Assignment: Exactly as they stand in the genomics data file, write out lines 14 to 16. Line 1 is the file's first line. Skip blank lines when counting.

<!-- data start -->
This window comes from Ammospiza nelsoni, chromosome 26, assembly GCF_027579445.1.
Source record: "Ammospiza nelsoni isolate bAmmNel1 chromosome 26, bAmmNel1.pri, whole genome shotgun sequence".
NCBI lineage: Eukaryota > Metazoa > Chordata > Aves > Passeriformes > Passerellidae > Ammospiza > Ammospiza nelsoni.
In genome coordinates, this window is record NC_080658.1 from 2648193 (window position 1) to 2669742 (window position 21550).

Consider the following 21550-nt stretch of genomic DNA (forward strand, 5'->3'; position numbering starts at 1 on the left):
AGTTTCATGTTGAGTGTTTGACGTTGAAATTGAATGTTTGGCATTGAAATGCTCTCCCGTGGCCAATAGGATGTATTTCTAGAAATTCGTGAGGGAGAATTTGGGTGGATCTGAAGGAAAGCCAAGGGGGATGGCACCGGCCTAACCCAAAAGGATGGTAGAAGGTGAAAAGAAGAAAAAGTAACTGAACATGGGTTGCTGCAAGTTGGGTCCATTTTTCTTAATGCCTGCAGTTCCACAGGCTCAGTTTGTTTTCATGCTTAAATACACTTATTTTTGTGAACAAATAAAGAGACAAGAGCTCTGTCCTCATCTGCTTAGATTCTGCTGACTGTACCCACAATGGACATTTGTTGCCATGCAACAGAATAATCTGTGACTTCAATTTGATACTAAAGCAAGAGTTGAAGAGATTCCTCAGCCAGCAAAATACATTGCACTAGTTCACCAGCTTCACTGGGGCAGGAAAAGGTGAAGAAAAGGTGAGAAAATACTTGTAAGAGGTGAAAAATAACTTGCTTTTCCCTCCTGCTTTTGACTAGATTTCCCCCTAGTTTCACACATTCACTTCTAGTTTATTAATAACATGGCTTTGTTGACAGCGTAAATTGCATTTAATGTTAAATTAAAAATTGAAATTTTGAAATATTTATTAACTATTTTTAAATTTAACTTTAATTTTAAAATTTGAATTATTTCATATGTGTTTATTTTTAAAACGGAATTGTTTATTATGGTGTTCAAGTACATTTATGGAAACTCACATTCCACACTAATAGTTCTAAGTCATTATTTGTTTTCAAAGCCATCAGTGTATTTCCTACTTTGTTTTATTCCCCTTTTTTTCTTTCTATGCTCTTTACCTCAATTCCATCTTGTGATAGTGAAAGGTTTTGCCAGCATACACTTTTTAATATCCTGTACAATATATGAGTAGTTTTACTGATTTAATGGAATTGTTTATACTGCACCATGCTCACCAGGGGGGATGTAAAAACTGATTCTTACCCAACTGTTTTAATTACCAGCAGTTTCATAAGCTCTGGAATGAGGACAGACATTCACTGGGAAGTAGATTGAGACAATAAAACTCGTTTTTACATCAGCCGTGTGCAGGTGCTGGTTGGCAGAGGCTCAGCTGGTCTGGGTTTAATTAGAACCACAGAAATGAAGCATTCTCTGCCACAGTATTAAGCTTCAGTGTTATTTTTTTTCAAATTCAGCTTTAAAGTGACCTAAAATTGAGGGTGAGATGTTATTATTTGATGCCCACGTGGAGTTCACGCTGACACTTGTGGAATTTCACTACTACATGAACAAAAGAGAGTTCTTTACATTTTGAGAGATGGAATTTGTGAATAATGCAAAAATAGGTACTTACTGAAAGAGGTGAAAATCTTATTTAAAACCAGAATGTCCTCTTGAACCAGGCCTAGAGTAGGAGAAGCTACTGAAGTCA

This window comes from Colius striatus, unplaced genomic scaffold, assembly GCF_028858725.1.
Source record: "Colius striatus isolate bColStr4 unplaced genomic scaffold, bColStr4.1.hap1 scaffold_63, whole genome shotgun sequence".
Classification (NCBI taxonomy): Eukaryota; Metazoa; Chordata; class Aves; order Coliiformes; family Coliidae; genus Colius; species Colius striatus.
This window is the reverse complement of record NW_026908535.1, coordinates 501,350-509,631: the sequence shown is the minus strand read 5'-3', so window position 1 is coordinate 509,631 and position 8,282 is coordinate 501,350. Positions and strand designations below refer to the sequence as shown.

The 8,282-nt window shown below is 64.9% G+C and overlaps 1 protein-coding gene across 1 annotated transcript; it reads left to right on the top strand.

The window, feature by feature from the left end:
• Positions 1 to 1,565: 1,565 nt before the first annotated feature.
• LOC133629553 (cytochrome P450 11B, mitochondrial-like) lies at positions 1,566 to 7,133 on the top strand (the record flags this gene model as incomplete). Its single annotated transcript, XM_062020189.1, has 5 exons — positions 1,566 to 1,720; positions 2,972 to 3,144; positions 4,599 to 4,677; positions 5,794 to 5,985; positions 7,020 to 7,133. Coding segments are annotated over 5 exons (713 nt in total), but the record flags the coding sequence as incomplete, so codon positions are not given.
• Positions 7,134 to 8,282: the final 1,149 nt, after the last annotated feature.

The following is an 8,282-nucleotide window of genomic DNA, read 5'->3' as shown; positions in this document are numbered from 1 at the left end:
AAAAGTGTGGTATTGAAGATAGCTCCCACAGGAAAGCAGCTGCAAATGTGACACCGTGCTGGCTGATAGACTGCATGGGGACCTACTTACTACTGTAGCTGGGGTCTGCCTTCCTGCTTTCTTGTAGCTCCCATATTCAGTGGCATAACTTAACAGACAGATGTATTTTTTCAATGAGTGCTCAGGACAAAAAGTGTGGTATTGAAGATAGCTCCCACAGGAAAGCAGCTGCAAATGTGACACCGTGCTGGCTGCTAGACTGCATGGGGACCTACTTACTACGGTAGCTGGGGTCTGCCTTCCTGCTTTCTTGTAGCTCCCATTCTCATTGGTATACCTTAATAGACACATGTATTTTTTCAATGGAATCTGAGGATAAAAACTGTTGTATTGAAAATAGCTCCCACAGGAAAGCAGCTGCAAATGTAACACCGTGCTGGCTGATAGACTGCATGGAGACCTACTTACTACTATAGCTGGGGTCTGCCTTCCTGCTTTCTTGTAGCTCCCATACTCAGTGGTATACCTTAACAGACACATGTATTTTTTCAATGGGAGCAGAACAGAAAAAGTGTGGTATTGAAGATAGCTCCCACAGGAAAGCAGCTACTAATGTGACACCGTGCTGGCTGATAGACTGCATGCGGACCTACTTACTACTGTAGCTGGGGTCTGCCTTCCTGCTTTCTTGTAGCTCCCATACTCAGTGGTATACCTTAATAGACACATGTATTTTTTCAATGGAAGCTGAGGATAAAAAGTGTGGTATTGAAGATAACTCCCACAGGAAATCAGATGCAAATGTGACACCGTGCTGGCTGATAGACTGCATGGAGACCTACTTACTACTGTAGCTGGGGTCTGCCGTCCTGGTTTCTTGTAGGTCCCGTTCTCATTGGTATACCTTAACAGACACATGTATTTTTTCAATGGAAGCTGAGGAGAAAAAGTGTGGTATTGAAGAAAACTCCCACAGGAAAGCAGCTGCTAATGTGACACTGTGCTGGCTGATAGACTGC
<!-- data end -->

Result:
• LOC133629553 (cytochrome P450 11B, mitochondrial-like) lies at positions 1,566 to 7,133 on the top strand (the record flags this gene model as incomplete). Its single annotated transcript, XM_062020189.1, has 5 exons — positions 1,566 to 1,720; positions 2,972 to 3,144; positions 4,599 to 4,677; positions 5,794 to 5,985; positions 7,020 to 7,133. Coding segments are annotated over 5 exons (713 nt in total), but the record flags the coding sequence as incomplete, so codon positions are not given.
• Positions 7,134 to 8,282: the final 1,149 nt, after the last annotated feature.

The following is an 8,282-nucleotide window of genomic DNA, read 5'->3' as shown; positions in this document are numbered from 1 at the left end: